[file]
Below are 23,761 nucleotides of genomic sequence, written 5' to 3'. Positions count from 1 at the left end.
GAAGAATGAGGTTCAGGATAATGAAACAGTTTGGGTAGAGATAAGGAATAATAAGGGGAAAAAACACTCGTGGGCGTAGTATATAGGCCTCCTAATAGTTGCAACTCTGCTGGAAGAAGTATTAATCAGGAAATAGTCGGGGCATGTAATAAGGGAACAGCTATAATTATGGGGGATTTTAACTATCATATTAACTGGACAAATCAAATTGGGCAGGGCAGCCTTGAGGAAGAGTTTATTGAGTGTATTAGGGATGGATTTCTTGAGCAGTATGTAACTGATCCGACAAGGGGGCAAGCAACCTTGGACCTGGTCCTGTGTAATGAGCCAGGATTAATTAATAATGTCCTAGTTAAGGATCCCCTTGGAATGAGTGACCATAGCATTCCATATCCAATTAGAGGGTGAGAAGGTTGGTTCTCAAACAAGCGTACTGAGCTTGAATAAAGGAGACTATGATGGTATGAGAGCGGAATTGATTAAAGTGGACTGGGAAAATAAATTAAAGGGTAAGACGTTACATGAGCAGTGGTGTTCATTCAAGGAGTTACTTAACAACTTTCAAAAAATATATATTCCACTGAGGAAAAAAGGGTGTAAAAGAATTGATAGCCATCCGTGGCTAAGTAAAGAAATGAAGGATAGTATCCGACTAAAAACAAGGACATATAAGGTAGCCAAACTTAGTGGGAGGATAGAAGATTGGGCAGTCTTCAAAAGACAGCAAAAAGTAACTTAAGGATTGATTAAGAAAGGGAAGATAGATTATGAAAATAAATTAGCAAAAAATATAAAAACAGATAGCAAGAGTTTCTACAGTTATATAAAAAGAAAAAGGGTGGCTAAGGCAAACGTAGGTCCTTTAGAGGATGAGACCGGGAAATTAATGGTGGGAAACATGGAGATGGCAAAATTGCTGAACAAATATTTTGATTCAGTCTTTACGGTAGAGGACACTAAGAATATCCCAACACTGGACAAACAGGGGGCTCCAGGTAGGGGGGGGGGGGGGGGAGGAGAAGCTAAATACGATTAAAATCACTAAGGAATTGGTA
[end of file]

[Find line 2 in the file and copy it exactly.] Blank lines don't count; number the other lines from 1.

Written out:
GAAGAATGAGGTTCAGGATAATGAAACAGTTTGGGTAGAGATAAGGAATAATAAGGGGAAAAAACACTCGTGGGCGTAGTATATAGGCCTCCTAATAGTTGCAACTCTGCTGGAAGAAGTATTAATCAGGAAATAGTCGGGGCATGTAATAAGGGAACAGCTATAATTATGGGGGATTTTAACTATCATATTAACTGGACAAATCAAATTGGGCAGGGCAGCCTTGAGGAAGAGTTTATTGAGTGTATTAGGGATGGATTTCTTGAGCAGTATGTAACTGATCCGACAAGGGGGCAAGCAACCTTGGACCTGGTCCTGTGTAATGAGCCAGGATTAATTAATAATGTCCTAGTTAAGGATCCCCTTGGAATGAGTGACCATAGCATTCCATATCCAATTAGAGGGTGAGAAGGTTGGTTCTCAAACAAGCGTACTGAGCTTGAATAAAGGAGACTATGATGGTATGAGAGCGGAATTGATTAAAGTGGACTGGGAAAATAAATTAAAGGGTAAGACGTTACATGAGCAGTGGTGTTCATTCAAGGAGTTACTTAACAACTTTCAAAAAATATATATTCCACTGAGGAAAAAAGGGTGTAAAAGAATTGATAGCCATCCGTGGCTAAGTAAAGAAATGAAGGATAGTATCCGACTAAAAACAAGGACATATAAGGTAGCCAAACTTAGTGGGAGGATAGAAGATTGGGCAGTCTTCAAAAGACAGCAAAAAGTAACTTAAGGATTGATTAAGAAAGGGAAGATAGATTATGAAAATAAATTAGCAAAAAATATAAAAACAGATAGCAAGAGTTTCTACAGTTATATAAAAAGAAAAAGGGTGGCTAAGGCAAACGTAGGTCCTTTAGAGGATGAGACCGGGAAATTAATGGTGGGAAACATGGAGATGGCAAAATTGCTGAACAAATATTTTGATTCAGTCTTTACGGTAGAGGACACTAAGAATATCCCAACACTGGACAAACAGGGGGCTCCAGGTAGGGGGGGGGGGGGGGGAGGAGAAGCTAAATACGATTAAAATCACTAAGGAATTGGTA